Generally, people who make it big have one thing in common—they are dissatisfied with the status quo. They will not take what is “common” or “expected” and let that define their lives—they move past it and excel. You must work hard and hustle.
Someone coined the phrase, “character is what you do in the dark.” In other words, when no one is looking, will you behave differently than if someone was looking? If not, then you have character. If you are attacked, be tough—not hard. Don’t be a pushover, but be compassionate, gentle, and flexible—especially on procedure (not principle).
- Risk Taking:
This isn’t gambling, it’s a willingness to be bold, hearty, and to push forward. People who refuse to take risks are definitely going to lose. If you refuse a new promotion because you’re not confident of your skills, you will likely be passed over when a different chance arrives.
Don’t be afraid of rejection, just take it as part of life and you’ll find there’s nothing to be afraid of—especially in the word “no.” “No” is just another opportunity to find a way around an obstacle and to use creative problem-solving skills.
- Time Management:
We all know that one minute has 60 seconds and that one hour has 60 minutes. One day has 24 hours, and one year has 365 days. But one year also has 525,600 minutes. We don’t think about a year in such small increments, but maybe we should.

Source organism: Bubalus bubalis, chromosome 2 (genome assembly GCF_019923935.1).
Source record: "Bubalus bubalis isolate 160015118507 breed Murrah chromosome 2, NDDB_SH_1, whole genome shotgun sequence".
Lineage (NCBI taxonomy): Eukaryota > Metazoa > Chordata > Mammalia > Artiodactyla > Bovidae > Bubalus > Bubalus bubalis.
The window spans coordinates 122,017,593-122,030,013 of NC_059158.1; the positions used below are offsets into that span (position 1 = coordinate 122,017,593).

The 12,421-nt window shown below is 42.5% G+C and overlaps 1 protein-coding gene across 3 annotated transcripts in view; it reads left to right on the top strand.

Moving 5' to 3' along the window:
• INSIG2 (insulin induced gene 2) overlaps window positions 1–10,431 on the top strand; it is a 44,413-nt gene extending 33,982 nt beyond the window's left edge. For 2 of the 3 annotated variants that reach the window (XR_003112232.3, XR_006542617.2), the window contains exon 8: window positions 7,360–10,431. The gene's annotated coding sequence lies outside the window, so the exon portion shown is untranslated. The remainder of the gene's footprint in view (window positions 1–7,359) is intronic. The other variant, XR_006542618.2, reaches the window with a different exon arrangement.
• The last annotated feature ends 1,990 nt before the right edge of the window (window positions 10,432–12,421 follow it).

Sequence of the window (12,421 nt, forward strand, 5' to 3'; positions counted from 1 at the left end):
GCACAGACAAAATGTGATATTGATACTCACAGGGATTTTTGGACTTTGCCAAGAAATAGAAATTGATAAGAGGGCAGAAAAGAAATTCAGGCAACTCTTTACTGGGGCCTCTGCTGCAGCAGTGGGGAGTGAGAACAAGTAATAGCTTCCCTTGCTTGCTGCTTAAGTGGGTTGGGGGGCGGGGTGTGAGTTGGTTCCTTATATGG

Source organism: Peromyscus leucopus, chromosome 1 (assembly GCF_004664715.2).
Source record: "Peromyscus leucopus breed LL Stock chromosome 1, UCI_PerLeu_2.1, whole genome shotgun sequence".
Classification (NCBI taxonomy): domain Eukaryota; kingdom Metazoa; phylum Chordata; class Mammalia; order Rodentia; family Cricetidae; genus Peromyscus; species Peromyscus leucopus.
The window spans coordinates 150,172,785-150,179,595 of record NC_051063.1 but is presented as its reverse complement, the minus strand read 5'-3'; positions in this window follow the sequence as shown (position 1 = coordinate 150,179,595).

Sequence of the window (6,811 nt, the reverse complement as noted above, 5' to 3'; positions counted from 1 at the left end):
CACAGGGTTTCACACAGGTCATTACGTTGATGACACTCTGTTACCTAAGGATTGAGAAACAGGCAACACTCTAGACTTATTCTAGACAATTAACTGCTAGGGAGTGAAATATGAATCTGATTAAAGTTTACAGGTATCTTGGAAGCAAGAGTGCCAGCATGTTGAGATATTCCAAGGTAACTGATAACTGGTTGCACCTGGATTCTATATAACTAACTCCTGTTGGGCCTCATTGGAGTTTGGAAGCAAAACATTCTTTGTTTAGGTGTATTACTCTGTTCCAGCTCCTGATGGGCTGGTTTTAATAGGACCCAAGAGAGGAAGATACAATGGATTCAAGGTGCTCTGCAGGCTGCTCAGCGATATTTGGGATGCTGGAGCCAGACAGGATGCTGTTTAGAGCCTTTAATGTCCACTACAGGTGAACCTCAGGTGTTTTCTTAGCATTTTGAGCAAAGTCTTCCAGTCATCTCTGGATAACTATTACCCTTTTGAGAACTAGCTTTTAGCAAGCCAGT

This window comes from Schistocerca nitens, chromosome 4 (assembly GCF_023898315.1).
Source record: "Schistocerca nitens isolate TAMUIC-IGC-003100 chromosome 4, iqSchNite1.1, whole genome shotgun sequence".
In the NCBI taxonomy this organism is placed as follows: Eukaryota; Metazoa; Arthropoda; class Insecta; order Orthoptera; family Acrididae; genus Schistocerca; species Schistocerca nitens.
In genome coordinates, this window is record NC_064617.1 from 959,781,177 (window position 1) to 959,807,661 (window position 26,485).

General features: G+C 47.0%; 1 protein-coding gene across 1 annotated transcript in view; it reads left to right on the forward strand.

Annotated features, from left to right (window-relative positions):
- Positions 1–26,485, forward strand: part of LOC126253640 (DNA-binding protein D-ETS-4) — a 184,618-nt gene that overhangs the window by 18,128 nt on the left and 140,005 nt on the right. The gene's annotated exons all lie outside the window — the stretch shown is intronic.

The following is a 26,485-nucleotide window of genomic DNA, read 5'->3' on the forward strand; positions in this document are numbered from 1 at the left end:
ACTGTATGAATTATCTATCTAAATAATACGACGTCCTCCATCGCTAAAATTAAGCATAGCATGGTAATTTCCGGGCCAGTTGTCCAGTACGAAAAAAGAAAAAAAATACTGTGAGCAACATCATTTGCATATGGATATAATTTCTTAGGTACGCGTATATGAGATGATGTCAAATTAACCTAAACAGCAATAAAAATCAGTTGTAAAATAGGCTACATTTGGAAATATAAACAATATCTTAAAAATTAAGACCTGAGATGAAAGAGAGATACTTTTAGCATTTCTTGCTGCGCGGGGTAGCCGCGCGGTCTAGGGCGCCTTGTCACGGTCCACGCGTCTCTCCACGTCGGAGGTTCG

We waste minutes as if they’ll always be around, and the fact is that time wasted is time we can never get back. We might miss a deal or promotion of a lifetime by wasting just a few minutes.
Proper time management is essential as you climb to success. Continue to break goals down in to manageable chunks—do that with relation to your day and the time you’ve been given. You’ll accomplish far more this way and you won’t regret using your time wisely.
- Master Non-Verbal Communication:
It is said that our body language and facial expressions do much more communicating than our words will ever do. When the words that you speak don’t match the expressions on your face or the stance of your body, you confuse the listener and muddle your message.
Be aware that when you try to “multi-task,” you often end up short-changing something, and the last thing you want is to short-change people. Don’t try to do too much at once—your willingness to do this tells people they aren’t important, even if you’re expressing your appreciation of their work and effort.
Be aware of what message your body is sending off!